Sunday, January 1, 2012

Paul's Reason for Enduring

From Reformation Theology -

The following is a short meditation by Dr. James White.

For this reason I endure all things for the sake of the elect, so that they also might experience the salvation which is in Christ Jesus, and with it, eternal glory. (2 Timothy 2:10 - translation by Dr. James White)

The context is important. 2 Timothy is Paul's farewell letter to Timothy. You don't waste words when writing your farewell to a dearly beloved son in the faith. He is encouraging Timothy to be strong. He calls Timothy to "share in suffering" with him (2:3), to compete, work hard, and remember Jesus Christ. Then, in verse 9, he mentions his own suffering as a criminal for the gospel. This is the context lying behind Paul's statement that he "endures."

Endures what?


All the opposition and attacks and beatings and imprisonment and long days of toil and labor--he endured it all for what reason?

Oh, surely, we could say "the glory of God," but that isn't Paul's answer here. Instead, he says he endures all of this "for the sake of the elect."

Many may wish this term did not appear in Scripture, but it is right there - "the elect," "the chosen ones." Paul uses the same term in Romans 8:33 "Who will bring a charge against God's elect?", and significantly in Colossians 3:12: "So, as those who have been chosen of God, holy and beloved, put on a heart of compassion, kindness, humility, gentleness and patience."

Notice that Paul refers to the professing believers in Colossae as "those who have been chosen of God." Not those who chose God (they did that, but they did so as a result of being chosen by Him: the Christian gospel is God-centered, not man-centered!). It is important to see the source of the "choosing" in election here: "chosen of God." God chooses. God disposes. God is sovereign in this matter.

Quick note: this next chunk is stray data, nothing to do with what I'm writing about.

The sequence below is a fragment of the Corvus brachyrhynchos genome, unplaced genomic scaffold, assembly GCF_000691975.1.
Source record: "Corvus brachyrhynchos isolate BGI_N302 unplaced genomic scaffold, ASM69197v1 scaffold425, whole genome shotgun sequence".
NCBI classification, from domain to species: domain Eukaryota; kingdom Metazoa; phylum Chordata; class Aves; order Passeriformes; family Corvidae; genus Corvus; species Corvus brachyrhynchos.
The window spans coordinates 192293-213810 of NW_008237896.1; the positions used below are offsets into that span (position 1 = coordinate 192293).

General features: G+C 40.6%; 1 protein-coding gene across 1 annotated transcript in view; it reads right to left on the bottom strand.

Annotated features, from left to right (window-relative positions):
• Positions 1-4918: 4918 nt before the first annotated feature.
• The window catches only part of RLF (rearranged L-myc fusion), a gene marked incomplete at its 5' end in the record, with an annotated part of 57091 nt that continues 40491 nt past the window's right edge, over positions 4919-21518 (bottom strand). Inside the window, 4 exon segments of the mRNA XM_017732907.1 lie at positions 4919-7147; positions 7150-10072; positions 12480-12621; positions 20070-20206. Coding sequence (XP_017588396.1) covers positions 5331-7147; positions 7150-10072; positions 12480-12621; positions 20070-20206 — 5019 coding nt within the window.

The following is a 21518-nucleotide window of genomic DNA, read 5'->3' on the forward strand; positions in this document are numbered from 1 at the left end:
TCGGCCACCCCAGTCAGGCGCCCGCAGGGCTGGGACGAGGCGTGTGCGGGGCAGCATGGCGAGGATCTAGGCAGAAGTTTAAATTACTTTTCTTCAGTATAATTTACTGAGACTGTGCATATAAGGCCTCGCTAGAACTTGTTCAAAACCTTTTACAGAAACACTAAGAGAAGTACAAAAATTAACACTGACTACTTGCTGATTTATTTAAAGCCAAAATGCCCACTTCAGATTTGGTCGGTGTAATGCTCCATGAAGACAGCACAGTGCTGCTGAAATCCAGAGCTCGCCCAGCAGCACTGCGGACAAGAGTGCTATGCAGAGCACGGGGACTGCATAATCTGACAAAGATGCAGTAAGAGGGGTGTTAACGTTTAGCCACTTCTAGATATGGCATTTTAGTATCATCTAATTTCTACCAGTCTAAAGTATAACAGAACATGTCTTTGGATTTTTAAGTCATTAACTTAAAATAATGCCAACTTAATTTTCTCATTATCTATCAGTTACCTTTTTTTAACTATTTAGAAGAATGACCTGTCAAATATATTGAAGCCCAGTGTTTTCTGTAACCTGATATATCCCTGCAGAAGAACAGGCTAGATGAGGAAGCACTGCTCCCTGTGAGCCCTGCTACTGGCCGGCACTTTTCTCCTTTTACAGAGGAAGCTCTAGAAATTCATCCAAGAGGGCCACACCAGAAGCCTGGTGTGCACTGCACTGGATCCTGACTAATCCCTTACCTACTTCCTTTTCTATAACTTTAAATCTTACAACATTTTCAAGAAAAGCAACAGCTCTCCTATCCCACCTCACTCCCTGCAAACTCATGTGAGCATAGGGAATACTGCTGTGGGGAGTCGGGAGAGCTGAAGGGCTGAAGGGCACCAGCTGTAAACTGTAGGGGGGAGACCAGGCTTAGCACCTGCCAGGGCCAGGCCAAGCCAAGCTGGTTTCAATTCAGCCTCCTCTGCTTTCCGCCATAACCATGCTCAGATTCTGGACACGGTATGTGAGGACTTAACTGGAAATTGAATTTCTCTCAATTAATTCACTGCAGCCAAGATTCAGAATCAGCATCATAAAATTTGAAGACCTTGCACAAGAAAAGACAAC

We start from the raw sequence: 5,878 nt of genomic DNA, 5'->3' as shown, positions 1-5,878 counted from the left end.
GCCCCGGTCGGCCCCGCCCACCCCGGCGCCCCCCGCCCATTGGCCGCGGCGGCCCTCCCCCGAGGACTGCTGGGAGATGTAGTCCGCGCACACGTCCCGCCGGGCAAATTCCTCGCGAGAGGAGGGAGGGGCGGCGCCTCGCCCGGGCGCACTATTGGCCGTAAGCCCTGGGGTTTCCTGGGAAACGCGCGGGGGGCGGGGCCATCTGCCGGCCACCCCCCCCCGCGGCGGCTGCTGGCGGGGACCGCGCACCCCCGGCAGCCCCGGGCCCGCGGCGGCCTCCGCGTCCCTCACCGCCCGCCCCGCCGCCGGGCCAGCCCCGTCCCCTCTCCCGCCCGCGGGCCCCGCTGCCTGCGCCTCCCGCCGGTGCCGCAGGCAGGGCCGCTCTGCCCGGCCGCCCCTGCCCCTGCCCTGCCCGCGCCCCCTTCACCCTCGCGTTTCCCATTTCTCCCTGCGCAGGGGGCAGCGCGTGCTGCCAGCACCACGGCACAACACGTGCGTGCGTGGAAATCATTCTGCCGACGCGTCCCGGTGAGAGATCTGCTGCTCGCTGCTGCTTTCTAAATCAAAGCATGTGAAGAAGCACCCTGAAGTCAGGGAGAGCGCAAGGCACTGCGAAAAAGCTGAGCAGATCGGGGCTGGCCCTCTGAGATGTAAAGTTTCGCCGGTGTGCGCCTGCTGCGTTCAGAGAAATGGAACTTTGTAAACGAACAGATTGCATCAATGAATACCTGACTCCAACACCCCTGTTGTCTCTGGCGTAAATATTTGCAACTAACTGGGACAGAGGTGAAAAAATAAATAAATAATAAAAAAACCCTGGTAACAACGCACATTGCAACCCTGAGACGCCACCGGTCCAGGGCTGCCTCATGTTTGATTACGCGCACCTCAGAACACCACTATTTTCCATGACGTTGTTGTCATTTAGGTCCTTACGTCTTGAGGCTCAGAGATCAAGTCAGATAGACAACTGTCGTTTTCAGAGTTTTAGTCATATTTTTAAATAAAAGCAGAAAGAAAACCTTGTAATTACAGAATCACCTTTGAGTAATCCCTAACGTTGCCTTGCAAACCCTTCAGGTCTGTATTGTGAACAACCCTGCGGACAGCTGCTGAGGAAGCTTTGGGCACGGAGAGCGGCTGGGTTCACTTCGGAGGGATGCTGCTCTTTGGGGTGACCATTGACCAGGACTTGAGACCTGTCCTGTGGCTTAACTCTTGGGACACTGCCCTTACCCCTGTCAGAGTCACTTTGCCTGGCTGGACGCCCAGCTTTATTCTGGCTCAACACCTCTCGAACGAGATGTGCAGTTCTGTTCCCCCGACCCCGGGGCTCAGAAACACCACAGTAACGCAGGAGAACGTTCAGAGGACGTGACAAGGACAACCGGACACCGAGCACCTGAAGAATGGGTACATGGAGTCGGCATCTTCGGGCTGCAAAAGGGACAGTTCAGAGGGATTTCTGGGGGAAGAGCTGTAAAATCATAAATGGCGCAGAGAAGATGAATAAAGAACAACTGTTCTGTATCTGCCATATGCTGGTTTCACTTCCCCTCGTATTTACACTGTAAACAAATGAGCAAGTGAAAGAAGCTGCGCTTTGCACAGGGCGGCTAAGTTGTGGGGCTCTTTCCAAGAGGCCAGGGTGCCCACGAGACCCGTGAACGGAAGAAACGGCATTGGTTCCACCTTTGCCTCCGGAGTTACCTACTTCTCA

1) Why preach if the identity and number of elect was fixed in eternity? Arminians ask this all the time. Because it is our glorious privilege to be used of God in His service as the means by which He brings His elect unto Himself! We who have heard the Master's call and been raised from spiritual death should long to be used of God to bring others into His kingdom, just as He used those in the faith before us to bring us the life-giving message of the gospel.

2) The interface of the divine decree ("the elect" here clearly refers to a specific people, chosen by God, not merely "foreseen down the corridors of time") with its outworking in time (seen in Paul's activity and suffering) is seen. Is God dependent upon Paul? Surely not in the eternal perspective of His decree. But we cannot "see" that decree. We have God's prescriptive will plainly revealed to us: preach the gospel to every person! Fight the good fight! Endure persecution as a slave of Jesus Christ! We know God will save His elect, and we know those who truly respond to our message do so only by grace. This gives us boldness to proclaim God's command to repent to all men everywhere.

3) The elect come to Christ. Almost every passage that speaks of the gospel's specificity in the New Testament likewise denies the concept of inclusivism or pluralism. The salvation the elect obtain is "in Christ Jesus" and in Him alone. It is simply ridiculous to think that Paul includes in this the idea of some kind of "secret, ignorant disciple who clings to falsehood but is really in Christ anyway." Such is purely wishful thinking on the part of modern neo-evangelicals who are ashamed of the exclusivity of the claims of Christ.

Reformation Theology

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